Matching Dresser

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Project by Dinger posted 09-01-2016 05:51 PM 554 views 4 times favorited 14 comments Add to Favorites Watch

I built this dresser to match the crib for my son’s bedroom set. I intend to also build a nightstand to complete the set. The dresser is made from highly figured maple, and maple plywood. Not only does it have crazy figure, but a few pieces were also stupid-wide. One was 18” and a few were just over 16”. Awesome. The top is made from only two pieces (not sure why the second picture flipped).

As with the crib (i finished the crib and dresser all at once) I neglected to raise the grain before using the TransTint dye and didn’t realize it until after beginning to apply the Arm R Seal topcoat. My plan is to have my son live out of front-less drawer boxes while I address this someday. My plan is to knock back the Arm-R-Seal and build enough coats to render the raised grain unnoticeable.

The design is loosely based on the complimentary plan to the crib, but if you look at those plans you can see I made some modifications. I wasn’t feeling open shelves, and I don’t like the looks of non-graduated drawers. So the guts are all my own design. You could park a truck on this thing. The box and vertical dividers are made of 3/4” maple plywood, with 3/4” solid maple webbing, which is dado’ed and glued into the sides of the carcase. The vertical dividers were given the same treatment, and also reinforced with glue and screws.

The drawer boxes were also made from the maple. Yes some of it was curly, but the maple was cheaper than poplar from the lumberyard and I was on a deadline! I picked up this maple for $1/bf. I know. Insane. In retrospect, I wish I would’ve resawed the maple from the 4/4 boards to whatever thickness that ended up being. Instead I used twice as much and made 3/4”-ish drawer boxes. As a result this thing is HEAVY. I’d guess it’s around 180+ lbs. More with the boxes.

I was initially going to make a matching changing station to go on top, then my wife found a pretty nice one on clearance for $20. And I had another crib to finish, so….

Hope you’ve enjoyed this!

-- "Begin every endeaver with the end ever in mind."

14 comments so far

View BurlyBob's profile


3463 posts in 1685 days

#1 posted 09-01-2016 07:03 PM

That’s nice. I really like that curved top. A great stain color as well.

View helluvawreck's profile


22669 posts in 2286 days

#2 posted 09-01-2016 07:40 PM

This is a wonderful piece and so nicely done.

helluvawreck aka Charles

-- If a man does not keep pace with his companions, perhaps it is because he hears a different drummer. Let him step to the music which he hears, however measured or far away. Henry David Thoreau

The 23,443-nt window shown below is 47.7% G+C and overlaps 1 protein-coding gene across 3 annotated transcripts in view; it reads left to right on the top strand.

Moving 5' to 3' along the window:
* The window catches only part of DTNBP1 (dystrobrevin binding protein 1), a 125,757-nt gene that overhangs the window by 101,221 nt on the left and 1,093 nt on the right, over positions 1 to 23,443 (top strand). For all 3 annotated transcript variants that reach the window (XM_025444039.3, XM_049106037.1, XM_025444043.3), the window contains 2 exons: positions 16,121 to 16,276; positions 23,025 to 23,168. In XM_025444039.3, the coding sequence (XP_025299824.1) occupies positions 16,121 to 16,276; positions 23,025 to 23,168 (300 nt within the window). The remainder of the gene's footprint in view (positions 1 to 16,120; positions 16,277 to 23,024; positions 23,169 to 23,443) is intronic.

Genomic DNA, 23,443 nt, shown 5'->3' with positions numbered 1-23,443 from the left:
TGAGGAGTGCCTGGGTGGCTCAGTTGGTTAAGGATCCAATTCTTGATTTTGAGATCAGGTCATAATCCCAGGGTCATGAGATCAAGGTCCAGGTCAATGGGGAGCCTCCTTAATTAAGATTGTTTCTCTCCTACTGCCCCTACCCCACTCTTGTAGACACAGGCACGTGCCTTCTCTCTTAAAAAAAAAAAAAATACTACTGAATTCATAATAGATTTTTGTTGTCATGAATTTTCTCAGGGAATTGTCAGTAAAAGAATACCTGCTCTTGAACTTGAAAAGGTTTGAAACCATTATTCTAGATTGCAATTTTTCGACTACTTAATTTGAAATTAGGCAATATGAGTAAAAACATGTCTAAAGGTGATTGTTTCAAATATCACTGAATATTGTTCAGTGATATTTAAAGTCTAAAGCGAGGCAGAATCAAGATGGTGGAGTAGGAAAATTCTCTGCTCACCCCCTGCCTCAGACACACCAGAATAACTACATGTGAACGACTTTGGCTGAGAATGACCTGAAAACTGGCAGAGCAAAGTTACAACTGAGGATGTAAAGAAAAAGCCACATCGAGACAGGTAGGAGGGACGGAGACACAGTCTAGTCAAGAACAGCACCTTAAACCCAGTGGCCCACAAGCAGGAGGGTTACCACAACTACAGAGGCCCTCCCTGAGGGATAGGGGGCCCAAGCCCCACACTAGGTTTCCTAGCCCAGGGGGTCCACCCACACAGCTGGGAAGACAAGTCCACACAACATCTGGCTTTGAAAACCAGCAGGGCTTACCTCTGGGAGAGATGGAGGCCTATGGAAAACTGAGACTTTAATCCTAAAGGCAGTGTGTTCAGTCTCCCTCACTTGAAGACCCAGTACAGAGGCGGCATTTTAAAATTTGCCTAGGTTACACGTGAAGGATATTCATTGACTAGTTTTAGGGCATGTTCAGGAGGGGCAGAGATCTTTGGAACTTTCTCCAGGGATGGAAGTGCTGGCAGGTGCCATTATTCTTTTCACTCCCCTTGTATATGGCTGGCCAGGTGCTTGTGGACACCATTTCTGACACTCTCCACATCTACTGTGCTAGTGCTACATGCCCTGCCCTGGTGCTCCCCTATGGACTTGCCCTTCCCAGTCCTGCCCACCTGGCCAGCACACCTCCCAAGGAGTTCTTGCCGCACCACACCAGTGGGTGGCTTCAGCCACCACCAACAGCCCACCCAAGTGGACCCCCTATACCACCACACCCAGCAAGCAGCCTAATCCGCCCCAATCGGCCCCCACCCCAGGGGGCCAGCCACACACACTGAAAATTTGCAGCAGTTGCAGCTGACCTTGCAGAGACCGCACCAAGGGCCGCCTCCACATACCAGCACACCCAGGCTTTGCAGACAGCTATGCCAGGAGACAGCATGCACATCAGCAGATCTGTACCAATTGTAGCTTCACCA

View Mean_Dean's profile


4932 posts in 2567 days

#3 posted 09-02-2016 12:46 AM

That’s a great looking dresser—I’m sure your son will really enjoy having it in his room, and getting to use it every day!

By the way, finishing guru, Bob Flexner, recommends the dying method that you accidentally did. His recommendation is to, after finishing sanding, apply the dye—let it raise the grain—then begin your finishing process. He recommends that you apply the first coat of finish, then knock it back with 320 paper, apply another coat, knock it back, repeating until you’ve got the depth and smoothness of finish that you want. His reasoning is that it’s faster and easier this way.

I tried it on my last project, and I think I agree with him. Before, I’d raise the grain with a damp rag, knock it back with 220 paper, raise it again, knock it back with 220, then apply the dye. It’s true that when doing this process, the dye will barely raise the grain. But it’s a lot of extra work, and extra time waiting for the wood to dry.

So what you stumbled across by accident is what the finishing guru is now recommending!

-- Dean

View Nostradamit's profile


32 posts in 257 days

#4 posted 09-02-2016 12:53 AM

Very nice design.Great looking piece

View harum's profile (online now)


213 posts in 1062 days

#5 posted 09-02-2016 01:07 AM

Great looking dresser! Well done.

-- "If you're not counting the ripples when throwing pebbles in the water, you're wasting your time."

View socrbent's profile


408 posts in 1689 days

#6 posted 09-02-2016 01:33 AM

Simply beautiful. Take a look at Charles Neal’s recent post on trace coating.

-- socrbent Ohio

View david38's profile


2380 posts in 1763 days

#7 posted 09-02-2016 01:37 PM

nice build

View Dinger's profile


145 posts in 1682 days

#8 posted 09-02-2016 02:26 PM

Thanks everyone! Mean_Dean – I really respect Bob Flexner – who knew I stumbled onto an actual recommendation!? I read article of his describing how to “fix” this issue as I’ve described, but it’s interesting to note that that is now an official method and not a fix. After rushing the end of the process (I’ll never do that again) I’m a little unhappy some inconsistencies in sheen with the topcoat. It could’ve probably used another coat or two anyway. Then the figure will REALLY pop. Thanks again!

-- "Begin every endeaver with the end ever in mind."

View Ottacat's profile


421 posts in 1271 days

#9 posted 09-02-2016 02:46 PM

Beautifully done, very nice design and beautiful looking wood.

View CharlieM1958's profile


16229 posts in 3638 days

#10 posted 09-02-2016 04:47 PM

Very, very nice!

-- Charlie M. "Woodworking - patience = firewood"

View gsimon's profile


1153 posts in 1533 days

#11 posted 09-02-2016 11:17 PM

awesome work

-- Greg Simon

View dshute's profile


192 posts in 2106 days

#12 posted 09-04-2016 12:02 AM

Nice work.

-- dshute, Warsaw, New York

View oldrivers's profile


711 posts in 986 days

#13 posted 09-04-2016 08:34 PM

Great work, very Nice build.

-- Soli Deo gloria!

View JPJ's profile


792 posts in 2039 days

#14 posted 09-07-2016 03:13 AM

Nice job!

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